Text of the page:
German and Austrian surnames are not well-known for being short. Today’s main character is an exception. Today’s birthday boy, who would have been 150 years old today, was John Putz. He was born on April 29, 1870, the son of Joseph and Josepha (Reisenbichler) Putz. John’s father had arrived in America in 1858 with several other people who settled around Pocahontas, Missouri. This passenger list includes the names Reisenbichler, Kieninger, Putz, and Pilz.
John’s father, Joseph Putz had an amazing story himself, but I will have to tell that one some other day. One notable fact is that Joseph Putz was one of the founders of St. John’s Lutheran Church in Pocahontas. John Putz was one of the children born to Joseph’s second wife, Josepha, and he was baptized at St. John’s. John can be found as an infant in the 1870 census for Shawnee Township.
John can next be found in the 1880 census as a 10 year-old. There is evidence here that John’s mother, Josepha, had been previously married to John Kain. A child from that marriage was living in this household.
Let’s turn our attention to John’s future wife, Selma Koenig. She was born on June 24, 1875, the daughter of Zacharias and Marianne (Ackermann) Koenig. She was also baptized at St. John’s Lutheran Church in Pocahontas. The first census in which Selma can be found was the one taken in 1880.
John Putz married Selma Koenig on October 29, 1893 at St. John’s. Our German Family Tree shows this couple having 10 children, all baptized at St. John’s. However, in a newspaper story written by his good friend, Rev. Walter Keister, who was pastor at St. Paul’s Lutheran Church in Jackson, Missouri, it says there were 13 children in all. The Putz’s had transfered to St. Paul’s, and it is likely that some children were baptized there. We do not have records for that congregation. Several of those children died in infancy.
We find the following Putz household in the 1900 census. At this point in his life, John was a farmer, and had a 76 year-old widower, Joseph Wallmann, helping him on his farm.
In a family history and newspaper articles written about him, we find that during his time living in Pocahontas, John was employed at Neely’s Landing where he was involved with shipping interests on the Mississippi River. He also had experience as a flour miller and a lumberjack. He worked for a while in a general store in the town of Pocahontas. He would also become the first town clerk for Pocahontas when it was incorporated in 1893. Not only that, but he was also the organist and choir director at St. John’s.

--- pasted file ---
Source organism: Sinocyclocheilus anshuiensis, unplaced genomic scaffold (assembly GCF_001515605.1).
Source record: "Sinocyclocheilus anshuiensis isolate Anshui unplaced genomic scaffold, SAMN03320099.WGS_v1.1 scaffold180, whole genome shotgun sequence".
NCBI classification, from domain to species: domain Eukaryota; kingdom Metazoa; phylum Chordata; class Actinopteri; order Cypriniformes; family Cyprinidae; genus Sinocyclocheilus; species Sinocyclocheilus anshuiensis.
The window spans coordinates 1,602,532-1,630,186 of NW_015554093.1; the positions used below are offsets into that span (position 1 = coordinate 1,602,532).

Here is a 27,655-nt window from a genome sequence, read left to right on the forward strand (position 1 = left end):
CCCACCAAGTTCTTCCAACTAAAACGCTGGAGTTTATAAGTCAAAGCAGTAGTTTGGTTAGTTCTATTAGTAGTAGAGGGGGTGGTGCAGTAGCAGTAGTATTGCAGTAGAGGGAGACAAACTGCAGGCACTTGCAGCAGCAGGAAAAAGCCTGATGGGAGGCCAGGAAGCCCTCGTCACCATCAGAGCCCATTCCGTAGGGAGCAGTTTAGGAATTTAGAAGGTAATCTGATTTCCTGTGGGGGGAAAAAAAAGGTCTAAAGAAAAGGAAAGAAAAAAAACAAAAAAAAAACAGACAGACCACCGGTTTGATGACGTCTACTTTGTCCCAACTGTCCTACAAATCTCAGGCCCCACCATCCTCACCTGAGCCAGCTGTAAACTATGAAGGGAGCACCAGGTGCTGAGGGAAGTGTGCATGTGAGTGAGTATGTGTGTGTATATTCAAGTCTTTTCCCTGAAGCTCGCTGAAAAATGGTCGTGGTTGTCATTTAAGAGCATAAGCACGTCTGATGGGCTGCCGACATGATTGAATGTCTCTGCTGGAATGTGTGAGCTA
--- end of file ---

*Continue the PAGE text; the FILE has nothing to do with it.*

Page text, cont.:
In November of 1904, John Putz was elected to be Treasurer for Cape Girardeau County. That precipitated his move from Pocahontas to Jackson, Missouri. That is where we find his household in the 1910 census.
When John gave up his position as Treasurer in 1913, this short accolade was placed in a local newspaper.
I am guessing that the photo of John Putz below was taken while he was serving in the County government.
After his terms as treasurer, John continued serving Cape Girardeau County in several other positions. We find him shown as a Justice of the Peace and Recorder of Deeds in the 1920 census.
I should have been able to find John and Selma in the 1940 census, but the last one I could locate was the 1930 census. He is called a department recorder for the county..
In 1943, John and Selma celebrated their 50th wedding anniversary, and this photo was taken.
John Putz died in 1945 at the age of 75. We can view his death certificate which was signed by Dr. G.B. Schultz, another character whose story has been told on this blog.
Selma Putz died in 1956 at the age of 80. Her death certificate says she died of pneumonia.
John and Selma Putz are buried back where their lives began, in the St. John’s Lutheran Cemetery in Pocahontas.
Among the several stories surrounding the life of John Putz is one that say for many years he had developed a dream in his head of a state park being established in Cape Girardeau County. John had a real love for the outdoors and nature. He even had the idea that such a park could be located in the beautiful forested hills near the Mississippi River. He had become very familiar with the land through which the Cherokee Indians traveled at the same time the German Lutherans were making their trip up the Mississippi River in 1839. John was known for promoting his ideas while writing articles for a local newspaper. I also have discovered that John had a rather extensive pipe collection. The title of this post implies that John had a pipe dream, but that was not the case. He just had a lot of pipes and a dream. John never realized that dream in his lifetime, but with a lot of other folks’ efforts, that dream became a reality when the voters approved a plan in 1956 to establish Trail of Tears State Park.
After his death, several newspaper articles were written about his life. One is Rev. Kiester’s article mentioned earlier. I will display two images of that article here. It is cropped in such a way that you will not be able to read every word, but there are countless memories of John that can be gleaned from it. You will find some real gems in this article.
In another blog post written by Fred Lynch, we see the following excerpt from an earlier article concerning John Putz’s dream.
I find John Putz’s life story to be very inspiring. He was a man of many interests and talents and was willing to use those qualities to make a difference. I think we see a man who made contributions in three important areas…the private sector, the public sector, and the spiritual sector.